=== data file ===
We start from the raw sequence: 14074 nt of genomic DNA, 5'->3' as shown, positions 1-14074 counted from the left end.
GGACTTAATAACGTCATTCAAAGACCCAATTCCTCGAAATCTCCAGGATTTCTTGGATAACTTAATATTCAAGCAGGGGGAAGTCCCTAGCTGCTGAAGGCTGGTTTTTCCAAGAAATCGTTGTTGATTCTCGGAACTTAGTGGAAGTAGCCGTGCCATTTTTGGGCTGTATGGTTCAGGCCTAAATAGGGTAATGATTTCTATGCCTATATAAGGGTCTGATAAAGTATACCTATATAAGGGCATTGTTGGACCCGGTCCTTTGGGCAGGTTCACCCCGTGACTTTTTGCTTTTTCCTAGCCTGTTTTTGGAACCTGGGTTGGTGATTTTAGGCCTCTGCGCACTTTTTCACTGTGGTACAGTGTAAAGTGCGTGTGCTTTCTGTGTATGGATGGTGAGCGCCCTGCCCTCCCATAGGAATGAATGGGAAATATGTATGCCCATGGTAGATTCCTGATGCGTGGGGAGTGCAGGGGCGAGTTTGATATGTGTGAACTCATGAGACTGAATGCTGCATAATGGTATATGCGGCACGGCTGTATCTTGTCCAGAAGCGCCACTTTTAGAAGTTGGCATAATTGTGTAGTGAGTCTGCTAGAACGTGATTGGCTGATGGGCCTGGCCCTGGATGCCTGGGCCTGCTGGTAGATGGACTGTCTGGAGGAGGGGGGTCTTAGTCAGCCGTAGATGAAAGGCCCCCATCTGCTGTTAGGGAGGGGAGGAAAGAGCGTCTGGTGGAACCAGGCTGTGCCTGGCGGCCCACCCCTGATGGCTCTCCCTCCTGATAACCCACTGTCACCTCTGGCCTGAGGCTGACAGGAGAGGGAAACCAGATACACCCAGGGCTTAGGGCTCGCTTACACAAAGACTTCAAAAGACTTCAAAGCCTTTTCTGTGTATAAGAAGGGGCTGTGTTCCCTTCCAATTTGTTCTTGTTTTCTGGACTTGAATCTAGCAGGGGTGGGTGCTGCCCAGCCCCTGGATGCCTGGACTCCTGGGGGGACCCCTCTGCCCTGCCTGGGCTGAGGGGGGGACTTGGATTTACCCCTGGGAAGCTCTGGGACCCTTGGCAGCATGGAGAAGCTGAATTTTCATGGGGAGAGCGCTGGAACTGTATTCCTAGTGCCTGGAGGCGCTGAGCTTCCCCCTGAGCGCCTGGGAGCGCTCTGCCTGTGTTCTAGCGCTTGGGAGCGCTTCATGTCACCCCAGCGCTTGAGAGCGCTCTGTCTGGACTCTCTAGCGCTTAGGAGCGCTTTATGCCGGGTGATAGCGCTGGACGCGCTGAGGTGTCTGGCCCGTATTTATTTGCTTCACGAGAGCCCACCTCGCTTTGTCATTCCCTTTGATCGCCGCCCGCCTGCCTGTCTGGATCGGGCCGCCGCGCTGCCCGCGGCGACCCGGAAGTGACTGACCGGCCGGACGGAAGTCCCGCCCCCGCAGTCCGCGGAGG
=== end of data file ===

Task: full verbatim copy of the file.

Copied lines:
We start from the raw sequence: 14074 nt of genomic DNA, 5'->3' as shown, positions 1-14074 counted from the left end.
GGACTTAATAACGTCATTCAAAGACCCAATTCCTCGAAATCTCCAGGATTTCTTGGATAACTTAATATTCAAGCAGGGGGAAGTCCCTAGCTGCTGAAGGCTGGTTTTTCCAAGAAATCGTTGTTGATTCTCGGAACTTAGTGGAAGTAGCCGTGCCATTTTTGGGCTGTATGGTTCAGGCCTAAATAGGGTAATGATTTCTATGCCTATATAAGGGTCTGATAAAGTATACCTATATAAGGGCATTGTTGGACCCGGTCCTTTGGGCAGGTTCACCCCGTGACTTTTTGCTTTTTCCTAGCCTGTTTTTGGAACCTGGGTTGGTGATTTTAGGCCTCTGCGCACTTTTTCACTGTGGTACAGTGTAAAGTGCGTGTGCTTTCTGTGTATGGATGGTGAGCGCCCTGCCCTCCCATAGGAATGAATGGGAAATATGTATGCCCATGGTAGATTCCTGATGCGTGGGGAGTGCAGGGGCGAGTTTGATATGTGTGAACTCATGAGACTGAATGCTGCATAATGGTATATGCGGCACGGCTGTATCTTGTCCAGAAGCGCCACTTTTAGAAGTTGGCATAATTGTGTAGTGAGTCTGCTAGAACGTGATTGGCTGATGGGCCTGGCCCTGGATGCCTGGGCCTGCTGGTAGATGGACTGTCTGGAGGAGGGGGGTCTTAGTCAGCCGTAGATGAAAGGCCCCCATCTGCTGTTAGGGAGGGGAGGAAAGAGCGTCTGGTGGAACCAGGCTGTGCCTGGCGGCCCACCCCTGATGGCTCTCCCTCCTGATAACCCACTGTCACCTCTGGCCTGAGGCTGACAGGAGAGGGAAACCAGATACACCCAGGGCTTAGGGCTCGCTTACACAAAGACTTCAAAAGACTTCAAAGCCTTTTCTGTGTATAAGAAGGGGCTGTGTTCCCTTCCAATTTGTTCTTGTTTTCTGGACTTGAATCTAGCAGGGGTGGGTGCTGCCCAGCCCCTGGATGCCTGGACTCCTGGGGGGACCCCTCTGCCCTGCCTGGGCTGAGGGGGGGACTTGGATTTACCCCTGGGAAGCTCTGGGACCCTTGGCAGCATGGAGAAGCTGAATTTTCATGGGGAGAGCGCTGGAACTGTATTCCTAGTGCCTGGAGGCGCTGAGCTTCCCCCTGAGCGCCTGGGAGCGCTCTGCCTGTGTTCTAGCGCTTGGGAGCGCTTCATGTCACCCCAGCGCTTGAGAGCGCTCTGTCTGGACTCTCTAGCGCTTAGGAGCGCTTTATGCCGGGTGATAGCGCTGGACGCGCTGAGGTGTCTGGCCCGTATTTATTTGCTTCACGAGAGCCCACCTCGCTTTGTCATTCCCTTTGATCGCCGCCCGCCTGCCTGTCTGGATCGGGCCGCCGCGCTGCCCGCGGCGACCCGGAAGTGACTGACCGGCCGGACGGAAGTCCCGCCCCCGCAGTCCGCGGAGG